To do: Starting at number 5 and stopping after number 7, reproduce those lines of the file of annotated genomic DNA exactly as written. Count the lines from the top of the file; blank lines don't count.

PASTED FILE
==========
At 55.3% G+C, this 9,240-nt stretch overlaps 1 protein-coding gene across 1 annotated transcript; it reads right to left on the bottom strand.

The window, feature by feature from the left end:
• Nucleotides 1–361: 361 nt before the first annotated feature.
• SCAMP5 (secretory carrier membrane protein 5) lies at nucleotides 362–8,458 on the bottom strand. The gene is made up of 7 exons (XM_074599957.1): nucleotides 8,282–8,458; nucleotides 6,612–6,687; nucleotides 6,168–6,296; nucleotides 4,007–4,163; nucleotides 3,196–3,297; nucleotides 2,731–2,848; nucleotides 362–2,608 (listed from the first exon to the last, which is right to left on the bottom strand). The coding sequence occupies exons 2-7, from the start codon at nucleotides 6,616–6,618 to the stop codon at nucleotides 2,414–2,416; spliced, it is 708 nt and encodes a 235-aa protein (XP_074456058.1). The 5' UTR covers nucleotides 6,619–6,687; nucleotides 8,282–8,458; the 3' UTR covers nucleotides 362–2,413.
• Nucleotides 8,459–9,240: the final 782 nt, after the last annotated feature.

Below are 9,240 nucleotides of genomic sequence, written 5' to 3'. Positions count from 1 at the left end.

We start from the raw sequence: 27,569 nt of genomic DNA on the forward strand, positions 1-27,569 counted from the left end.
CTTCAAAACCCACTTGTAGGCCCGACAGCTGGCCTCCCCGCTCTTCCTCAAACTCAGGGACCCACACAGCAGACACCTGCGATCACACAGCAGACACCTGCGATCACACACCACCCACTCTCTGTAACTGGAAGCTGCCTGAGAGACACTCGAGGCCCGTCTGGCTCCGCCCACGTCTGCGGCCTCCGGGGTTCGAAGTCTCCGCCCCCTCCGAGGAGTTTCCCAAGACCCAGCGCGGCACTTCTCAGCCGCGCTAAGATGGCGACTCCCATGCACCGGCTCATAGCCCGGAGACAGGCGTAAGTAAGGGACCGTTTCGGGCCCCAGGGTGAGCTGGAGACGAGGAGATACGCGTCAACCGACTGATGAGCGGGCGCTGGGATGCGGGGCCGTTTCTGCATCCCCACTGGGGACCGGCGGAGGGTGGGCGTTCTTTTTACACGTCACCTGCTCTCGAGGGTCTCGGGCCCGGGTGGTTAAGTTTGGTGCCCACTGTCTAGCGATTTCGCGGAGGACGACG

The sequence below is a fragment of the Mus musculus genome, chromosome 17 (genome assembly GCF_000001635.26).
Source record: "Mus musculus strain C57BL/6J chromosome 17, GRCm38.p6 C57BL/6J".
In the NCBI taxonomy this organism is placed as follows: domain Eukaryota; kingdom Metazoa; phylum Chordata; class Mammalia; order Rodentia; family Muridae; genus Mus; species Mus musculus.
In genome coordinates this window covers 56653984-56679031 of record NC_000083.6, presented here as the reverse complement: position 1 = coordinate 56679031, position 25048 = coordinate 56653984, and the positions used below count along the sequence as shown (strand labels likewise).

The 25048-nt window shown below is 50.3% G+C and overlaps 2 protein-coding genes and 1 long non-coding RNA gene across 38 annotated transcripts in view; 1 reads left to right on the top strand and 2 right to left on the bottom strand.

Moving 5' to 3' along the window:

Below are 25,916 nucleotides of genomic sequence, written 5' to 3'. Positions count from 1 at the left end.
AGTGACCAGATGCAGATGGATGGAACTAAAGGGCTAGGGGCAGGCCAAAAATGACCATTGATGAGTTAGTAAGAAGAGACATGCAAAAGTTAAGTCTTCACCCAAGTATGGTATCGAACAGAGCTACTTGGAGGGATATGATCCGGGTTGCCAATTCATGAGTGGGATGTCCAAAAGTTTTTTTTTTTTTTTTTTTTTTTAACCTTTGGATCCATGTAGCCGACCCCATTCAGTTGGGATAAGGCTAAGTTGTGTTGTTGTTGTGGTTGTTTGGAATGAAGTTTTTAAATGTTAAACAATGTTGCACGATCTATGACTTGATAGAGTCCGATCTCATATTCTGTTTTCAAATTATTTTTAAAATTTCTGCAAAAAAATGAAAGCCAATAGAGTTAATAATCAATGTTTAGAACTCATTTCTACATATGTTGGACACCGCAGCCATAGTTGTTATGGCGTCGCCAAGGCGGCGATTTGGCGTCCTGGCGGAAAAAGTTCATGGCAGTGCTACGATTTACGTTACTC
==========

• Nucleotides 8,459–9,240: the final 782 nt, after the last annotated feature.

Below are 9,240 nucleotides of genomic sequence, written 5' to 3'. Positions count from 1 at the left end.

We start from the raw sequence: 27,569 nt of genomic DNA on the forward strand, positions 1-27,569 counted from the left end.